THIS is the third Yana Samsudin film that I’ve seen since December. The other two are Cinta Strawberi and Minyak Dagu. All three are disappointing. I’m not sure why filmmakers are attracted to Yana. She’s a pleasant enough person, but she just doesn’t have the magnetism or dramatic chops of Lisa Surihani or Maya Karin.
She is, of course, not helped by the lame plot and dialogue of director Ismail Bob Hashim’s Wawa Semput. A comedy that’s lacking in humour is a serious matter, and I even found time to take 40 winks during the film.
The oddball combination of Angah Raja Lawak and Along Raja Lawak also doesn’t add to the film. The duo were a hit in Taikun, but in Wawa Semput, they’re just annoying.
They get on your nerves without even trying. The big fat guy and small skinny guy combo may work in some films, but viewers will not be the least bit interested in them in Wawa Semput.
Wawa (Yana) runs a burger stall with boyfriend Bobby (Angah). She works hard to operate it but is pissed off with Bobby’s lackadaisical attitude. Her patience runs out and she breaks off the relationship with him and flees to her dad’s home in the countryside.
Their friend, Ismat (Along), spots an opportunity to make a move on her. He volunteers to drive her back home, hoping that she’ll introduce him to her dad.
Bobby realises the error of his ways and makes an attempt to win her back. He chases the travelling couple on his motorcycle but ends up with his face on the windscreen. This, dear viewers, is supposed to be funny, but it’s just so boring.
The film’s sole funny moment is when a masseur stretches the limbs of Bobby, who was earlier thrown off the car. Nothing else of note happens for the rest of the film.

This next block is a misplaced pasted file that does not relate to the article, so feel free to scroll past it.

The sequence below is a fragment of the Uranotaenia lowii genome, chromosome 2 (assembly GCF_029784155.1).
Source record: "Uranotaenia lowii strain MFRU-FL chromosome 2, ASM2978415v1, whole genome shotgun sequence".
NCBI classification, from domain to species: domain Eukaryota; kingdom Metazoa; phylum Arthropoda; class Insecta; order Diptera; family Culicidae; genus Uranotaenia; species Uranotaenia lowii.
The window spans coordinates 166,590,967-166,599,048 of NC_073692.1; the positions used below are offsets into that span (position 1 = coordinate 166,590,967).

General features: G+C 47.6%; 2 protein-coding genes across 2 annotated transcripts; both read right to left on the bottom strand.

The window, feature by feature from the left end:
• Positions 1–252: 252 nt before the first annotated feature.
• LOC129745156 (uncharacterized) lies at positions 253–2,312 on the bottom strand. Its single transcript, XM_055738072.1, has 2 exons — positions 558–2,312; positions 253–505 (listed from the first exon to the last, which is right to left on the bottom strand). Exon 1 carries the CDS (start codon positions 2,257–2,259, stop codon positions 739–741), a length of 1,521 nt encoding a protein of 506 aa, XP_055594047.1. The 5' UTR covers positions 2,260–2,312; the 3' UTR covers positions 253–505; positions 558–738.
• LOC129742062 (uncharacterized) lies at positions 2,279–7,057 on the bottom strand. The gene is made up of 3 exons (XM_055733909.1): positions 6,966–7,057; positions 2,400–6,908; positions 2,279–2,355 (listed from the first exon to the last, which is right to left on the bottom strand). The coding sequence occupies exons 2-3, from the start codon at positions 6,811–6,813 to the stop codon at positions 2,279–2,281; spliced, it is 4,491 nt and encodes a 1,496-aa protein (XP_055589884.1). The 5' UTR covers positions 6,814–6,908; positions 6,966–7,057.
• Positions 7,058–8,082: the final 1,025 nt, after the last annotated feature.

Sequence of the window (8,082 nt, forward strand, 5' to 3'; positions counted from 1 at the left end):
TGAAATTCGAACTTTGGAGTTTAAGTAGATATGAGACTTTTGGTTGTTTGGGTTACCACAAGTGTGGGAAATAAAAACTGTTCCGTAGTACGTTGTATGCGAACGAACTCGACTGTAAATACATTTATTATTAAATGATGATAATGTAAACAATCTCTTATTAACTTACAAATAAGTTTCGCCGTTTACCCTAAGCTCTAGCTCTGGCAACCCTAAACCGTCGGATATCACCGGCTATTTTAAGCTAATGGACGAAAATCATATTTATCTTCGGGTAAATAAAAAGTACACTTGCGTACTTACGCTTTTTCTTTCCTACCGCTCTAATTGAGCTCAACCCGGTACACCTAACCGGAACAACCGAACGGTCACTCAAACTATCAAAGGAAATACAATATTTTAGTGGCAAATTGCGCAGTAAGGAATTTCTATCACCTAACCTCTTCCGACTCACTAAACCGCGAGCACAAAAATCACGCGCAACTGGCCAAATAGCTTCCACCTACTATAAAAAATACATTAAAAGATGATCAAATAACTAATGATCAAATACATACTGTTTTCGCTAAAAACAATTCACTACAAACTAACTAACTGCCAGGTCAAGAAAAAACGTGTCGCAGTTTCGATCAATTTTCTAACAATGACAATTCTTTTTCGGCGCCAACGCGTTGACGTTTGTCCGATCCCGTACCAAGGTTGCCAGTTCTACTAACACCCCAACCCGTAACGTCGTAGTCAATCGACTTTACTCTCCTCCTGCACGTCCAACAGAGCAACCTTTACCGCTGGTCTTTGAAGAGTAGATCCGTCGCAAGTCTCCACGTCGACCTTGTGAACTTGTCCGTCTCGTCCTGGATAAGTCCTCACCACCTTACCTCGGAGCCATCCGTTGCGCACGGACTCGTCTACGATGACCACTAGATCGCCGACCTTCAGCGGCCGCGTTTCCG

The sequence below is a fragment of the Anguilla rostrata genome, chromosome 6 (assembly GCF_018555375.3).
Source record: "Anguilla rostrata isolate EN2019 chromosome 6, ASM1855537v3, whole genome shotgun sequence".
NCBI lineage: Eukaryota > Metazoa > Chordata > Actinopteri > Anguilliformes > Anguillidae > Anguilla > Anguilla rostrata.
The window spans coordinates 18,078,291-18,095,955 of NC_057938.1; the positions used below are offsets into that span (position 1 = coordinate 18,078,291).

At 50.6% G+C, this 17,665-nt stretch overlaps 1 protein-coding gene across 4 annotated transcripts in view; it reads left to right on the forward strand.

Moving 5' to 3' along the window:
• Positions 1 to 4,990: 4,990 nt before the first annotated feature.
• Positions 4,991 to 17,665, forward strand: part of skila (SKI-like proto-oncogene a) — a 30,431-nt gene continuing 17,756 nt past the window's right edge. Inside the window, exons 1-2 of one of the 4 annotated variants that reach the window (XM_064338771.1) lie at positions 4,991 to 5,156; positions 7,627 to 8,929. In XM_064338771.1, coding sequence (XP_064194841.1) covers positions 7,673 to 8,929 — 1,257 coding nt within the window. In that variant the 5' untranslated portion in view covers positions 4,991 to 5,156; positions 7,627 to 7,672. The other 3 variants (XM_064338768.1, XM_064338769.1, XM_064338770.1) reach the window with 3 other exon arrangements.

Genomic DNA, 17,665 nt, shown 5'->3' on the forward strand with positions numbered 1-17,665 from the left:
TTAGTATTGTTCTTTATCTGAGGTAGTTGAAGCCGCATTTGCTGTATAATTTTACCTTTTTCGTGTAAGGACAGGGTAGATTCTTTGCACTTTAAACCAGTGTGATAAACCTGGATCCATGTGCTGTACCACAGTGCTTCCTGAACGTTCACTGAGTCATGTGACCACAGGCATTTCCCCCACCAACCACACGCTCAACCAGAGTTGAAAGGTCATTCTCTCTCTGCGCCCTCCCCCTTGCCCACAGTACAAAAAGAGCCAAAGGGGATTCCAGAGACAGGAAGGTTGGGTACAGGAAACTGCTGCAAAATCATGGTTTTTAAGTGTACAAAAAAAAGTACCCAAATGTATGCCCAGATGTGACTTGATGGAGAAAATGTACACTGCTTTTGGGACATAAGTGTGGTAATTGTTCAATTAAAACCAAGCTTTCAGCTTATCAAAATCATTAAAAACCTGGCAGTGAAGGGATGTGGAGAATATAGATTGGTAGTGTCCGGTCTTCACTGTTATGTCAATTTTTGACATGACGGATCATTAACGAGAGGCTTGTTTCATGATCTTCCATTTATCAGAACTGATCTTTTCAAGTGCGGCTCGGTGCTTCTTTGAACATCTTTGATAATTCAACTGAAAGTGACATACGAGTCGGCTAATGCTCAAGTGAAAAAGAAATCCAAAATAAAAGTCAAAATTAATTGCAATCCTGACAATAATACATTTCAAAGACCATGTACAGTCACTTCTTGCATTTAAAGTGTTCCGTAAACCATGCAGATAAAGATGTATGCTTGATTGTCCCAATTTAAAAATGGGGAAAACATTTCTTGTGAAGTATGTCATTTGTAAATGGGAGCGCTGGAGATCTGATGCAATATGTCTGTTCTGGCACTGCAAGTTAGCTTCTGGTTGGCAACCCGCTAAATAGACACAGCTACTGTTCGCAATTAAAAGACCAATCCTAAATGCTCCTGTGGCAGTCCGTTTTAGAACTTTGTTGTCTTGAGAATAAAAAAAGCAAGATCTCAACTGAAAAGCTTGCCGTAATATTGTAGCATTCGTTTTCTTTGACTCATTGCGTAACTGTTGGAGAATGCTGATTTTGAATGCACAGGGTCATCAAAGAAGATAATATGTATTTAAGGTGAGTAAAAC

The masseur turns out to be Wawa’s dad, who’s doing it to supplement his income as a food stall (warung) operator.
Wawa can’t make up her mind whether to choose Bobby or Ismat, so the boys dig in for the long run and pitch up tent in a homestay programme run by Ayuni (Adibah Yunus), who’s Wawa’s best friend and who also has the hots for Ismat.
Wawa helps out at her dad’s stall, which isn’t patronised by many customers. She suggests that he hire a mobile karaoke unit to attract customers.
Wawa, meanwhile, picks Ismat as her suitor. Bobby joins forces with Ayani to make the other couple jealous.
The guys quibble over who’s more religious. The two couples fight over who can catch more fish in a waterfall and who can bring more supplies to a picnic.
These scenes are an embarrassment to watch. You can’t understand how low the director goes to draw laughs from the audience.
Viewers will also want to know why Wawa has such an effect on Bobby and Ismat. Viewers will appreciate the fact that she’s a hard worker but that’s no reason for her to have such sway over the two guys.
The film, however, has minor positive points, especially in its portrayal of women. Wawa is shown as the smart one in the burger stall operation with Bobby. She’s the one who also makes suggestions to her dad on how to improve his stall’s business. Ayani is the shrewd businesswoman of the homestay programme.
The film’s overlying theme is a love triangle, but beneath it, there’s an undercurrent of dissatisfaction with the economic reality.
1½ out of 5
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